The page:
Slowing trade growth another headwind for emerging Asia

This post was originally published on this site

Doha: For several years, emerging Asian economies have been outperforming most other countries when it comes to GDP growth and other activity metrics.

This picture has changed recently in the post-pandemic recovery. In recent months, the Delta wave of COVID-19 infections spread quickly in the region, requiring lockdowns and other social distancing measures. The situation was more severe in parts of Southeast Asia, where low vaccination rates and a lack of effective tracing systems produced a challenging environment, in particular for selected countries of the Association of Southeast Asian Nations (Asean).

Amid such difficult circumstances, there is still a bright spot for Asean economies: the export sector. Boosted by unprecedented manufacturing demand from major advanced economies, exports boomed, partially offsetting the weaknesses in other segments. In fact, exports of goods from Asean-6 countries (Indonesia, Thailand, Malaysia, Singapore, the Phillipines and Vietnam) grew 41 percent since the depths of the global Great Pandemic Recession, far surpassing pre-pandemic levels and reaching all-time highs. 

Surprisingly, this has been taking place even as severe bottlenecks and supply constraints from the pandemic persist in certain key segments, such as chip production and shipping logistics. 
QNB, however, said this support from a buoyant external environment for Asean exports is likely to moderate. Three main points underpin QNB’s analysis.

First, high frequency data from key major economies (US, European Union and Japan) is already pointing to a weakening in global trade growth. The flash Purchasing Managers’ Index (PMI) surveys recorded three consecutive months of slowdown in new export orders from advanced economies. This is in line with a significant deceleration of trade growth in early reporting Asian exporters (South Korea, Taiwan, Singapore, and Japan), which tend to lead trade patterns in the Asean, given their centrality in regional supply chains. Such movements indicate a slowdown in overall global trade, which should filter through into Asean exports.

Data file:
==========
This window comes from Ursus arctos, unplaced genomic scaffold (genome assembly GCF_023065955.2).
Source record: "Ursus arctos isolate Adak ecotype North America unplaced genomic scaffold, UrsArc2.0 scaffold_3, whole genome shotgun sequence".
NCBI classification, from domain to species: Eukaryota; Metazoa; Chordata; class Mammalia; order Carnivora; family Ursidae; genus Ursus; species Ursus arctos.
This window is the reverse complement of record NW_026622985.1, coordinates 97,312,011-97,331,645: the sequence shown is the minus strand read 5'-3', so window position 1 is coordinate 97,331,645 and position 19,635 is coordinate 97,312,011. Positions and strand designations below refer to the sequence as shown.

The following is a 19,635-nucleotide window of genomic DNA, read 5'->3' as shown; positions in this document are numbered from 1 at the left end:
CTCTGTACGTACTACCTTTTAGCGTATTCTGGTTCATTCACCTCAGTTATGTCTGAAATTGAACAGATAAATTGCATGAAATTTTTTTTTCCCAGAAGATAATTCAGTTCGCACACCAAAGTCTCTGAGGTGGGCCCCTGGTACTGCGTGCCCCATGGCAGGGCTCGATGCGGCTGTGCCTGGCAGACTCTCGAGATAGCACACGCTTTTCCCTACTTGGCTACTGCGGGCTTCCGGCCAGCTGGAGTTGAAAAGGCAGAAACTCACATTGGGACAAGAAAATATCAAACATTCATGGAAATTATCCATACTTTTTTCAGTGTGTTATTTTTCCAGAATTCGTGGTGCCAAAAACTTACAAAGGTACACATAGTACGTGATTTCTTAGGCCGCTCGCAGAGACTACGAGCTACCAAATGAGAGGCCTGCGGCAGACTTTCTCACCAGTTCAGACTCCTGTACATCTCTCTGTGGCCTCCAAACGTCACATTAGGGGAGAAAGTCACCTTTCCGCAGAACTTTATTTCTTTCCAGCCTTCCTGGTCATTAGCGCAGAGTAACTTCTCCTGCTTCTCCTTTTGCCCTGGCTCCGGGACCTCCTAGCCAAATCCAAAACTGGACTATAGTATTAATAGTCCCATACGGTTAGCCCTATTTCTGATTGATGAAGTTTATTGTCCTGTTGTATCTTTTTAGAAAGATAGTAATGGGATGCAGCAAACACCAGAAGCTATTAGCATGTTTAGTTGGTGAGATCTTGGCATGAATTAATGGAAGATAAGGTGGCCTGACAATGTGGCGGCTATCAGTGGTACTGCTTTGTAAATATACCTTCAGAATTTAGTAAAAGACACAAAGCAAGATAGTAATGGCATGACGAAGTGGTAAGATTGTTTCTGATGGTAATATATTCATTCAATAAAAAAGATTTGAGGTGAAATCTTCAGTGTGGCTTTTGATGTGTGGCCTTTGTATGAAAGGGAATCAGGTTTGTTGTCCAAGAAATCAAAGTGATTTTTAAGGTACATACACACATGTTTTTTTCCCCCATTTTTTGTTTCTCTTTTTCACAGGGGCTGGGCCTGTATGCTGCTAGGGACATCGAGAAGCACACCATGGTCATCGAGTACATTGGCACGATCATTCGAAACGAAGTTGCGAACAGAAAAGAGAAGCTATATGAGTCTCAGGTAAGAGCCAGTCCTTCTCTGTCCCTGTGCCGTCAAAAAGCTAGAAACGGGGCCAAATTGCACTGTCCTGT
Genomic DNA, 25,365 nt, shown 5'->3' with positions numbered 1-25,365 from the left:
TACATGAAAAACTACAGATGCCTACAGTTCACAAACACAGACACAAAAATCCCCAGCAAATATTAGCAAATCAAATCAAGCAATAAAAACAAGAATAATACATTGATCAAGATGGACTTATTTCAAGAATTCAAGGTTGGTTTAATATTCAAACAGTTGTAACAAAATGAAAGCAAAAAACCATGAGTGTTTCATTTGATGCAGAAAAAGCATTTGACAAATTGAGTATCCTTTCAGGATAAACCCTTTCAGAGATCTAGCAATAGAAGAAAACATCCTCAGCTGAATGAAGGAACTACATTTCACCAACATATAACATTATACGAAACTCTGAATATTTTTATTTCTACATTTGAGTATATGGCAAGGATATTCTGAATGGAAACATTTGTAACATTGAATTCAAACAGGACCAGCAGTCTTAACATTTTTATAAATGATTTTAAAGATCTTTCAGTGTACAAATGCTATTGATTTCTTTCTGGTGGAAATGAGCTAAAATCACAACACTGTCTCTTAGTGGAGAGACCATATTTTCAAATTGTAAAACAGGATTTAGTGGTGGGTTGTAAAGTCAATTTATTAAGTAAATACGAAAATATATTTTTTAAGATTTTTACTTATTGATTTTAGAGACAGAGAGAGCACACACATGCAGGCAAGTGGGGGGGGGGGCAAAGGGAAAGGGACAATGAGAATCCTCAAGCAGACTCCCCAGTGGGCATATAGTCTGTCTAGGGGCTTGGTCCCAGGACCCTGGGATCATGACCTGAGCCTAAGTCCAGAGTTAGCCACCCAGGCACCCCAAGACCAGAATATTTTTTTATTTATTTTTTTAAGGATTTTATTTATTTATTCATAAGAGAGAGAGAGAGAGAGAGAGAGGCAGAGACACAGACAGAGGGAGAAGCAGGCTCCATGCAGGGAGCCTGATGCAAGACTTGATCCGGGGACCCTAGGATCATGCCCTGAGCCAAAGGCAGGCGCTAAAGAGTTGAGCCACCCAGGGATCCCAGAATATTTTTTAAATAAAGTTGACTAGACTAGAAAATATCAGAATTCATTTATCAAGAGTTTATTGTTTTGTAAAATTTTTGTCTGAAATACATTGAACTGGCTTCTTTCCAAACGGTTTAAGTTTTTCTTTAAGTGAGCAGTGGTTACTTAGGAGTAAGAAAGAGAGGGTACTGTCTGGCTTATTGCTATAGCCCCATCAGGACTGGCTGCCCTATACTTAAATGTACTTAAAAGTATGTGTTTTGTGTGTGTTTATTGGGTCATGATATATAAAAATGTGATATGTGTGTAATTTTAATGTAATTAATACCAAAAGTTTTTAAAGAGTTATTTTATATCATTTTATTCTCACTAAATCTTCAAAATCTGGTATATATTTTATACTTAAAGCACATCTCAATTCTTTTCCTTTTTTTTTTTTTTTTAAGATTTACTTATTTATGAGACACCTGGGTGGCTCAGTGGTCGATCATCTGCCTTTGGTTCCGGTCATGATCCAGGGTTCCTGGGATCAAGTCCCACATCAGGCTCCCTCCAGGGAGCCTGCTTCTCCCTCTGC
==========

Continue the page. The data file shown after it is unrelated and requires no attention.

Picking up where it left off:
Second, investor expectations about economic activity in the transportation sector, a key leading indicator for future growth in global trade, had also started to indicate a moderation in demand for physical goods. The Dow Jones Transportation Average, an equity index comprised of airlines, trucking, marine transportation, railroad and delivery companies, whose performance leads global exports by 2-3 months, peaked in May, declining substantially ever since. The index is not only signalling for a pause in global trade acceleration but for a significant deceleration in growth over the coming months. Given that Asia contributes with 35 percent of total global trade of physical goods, this is expected to dampen the prospects for exports from Asean countries.

Third, structural factors also point to a more persistent weakening of demand for consumption goods. Trade growth during the global recovery was driven by exceptional demand for physical goods during the pandemic. This was caused by policy stimulus and a temporary change in spending patterns away from services, as social distancing measures constrained face-to-face activities and the service economy. But both factors are already reversing, in a movement that will likely accelerate in 2022. Strong economic recovery and successful mass vaccination campaigns are leading to a gradual withdrawal of policy stimulus and the re-balancing of spending patterns back to services.

Moreover, the demand for physical goods, such as electronics and home building equipment, was “pulled forward” during the pandemic, which means that there is likely to be an extensive period of weaker demand for these goods in the near future. With less spending in consumer goods, the ongoing global trade deceleration is set to gain further momentum, darkening the outlook for Asean exports. 

All in all, strong Asean exports, one of the few positive highlights of the regional economic performance in recent quarters, is likely to moderate over the short- and medium-term. This will add to a challenging macro environment within Asean.

Read also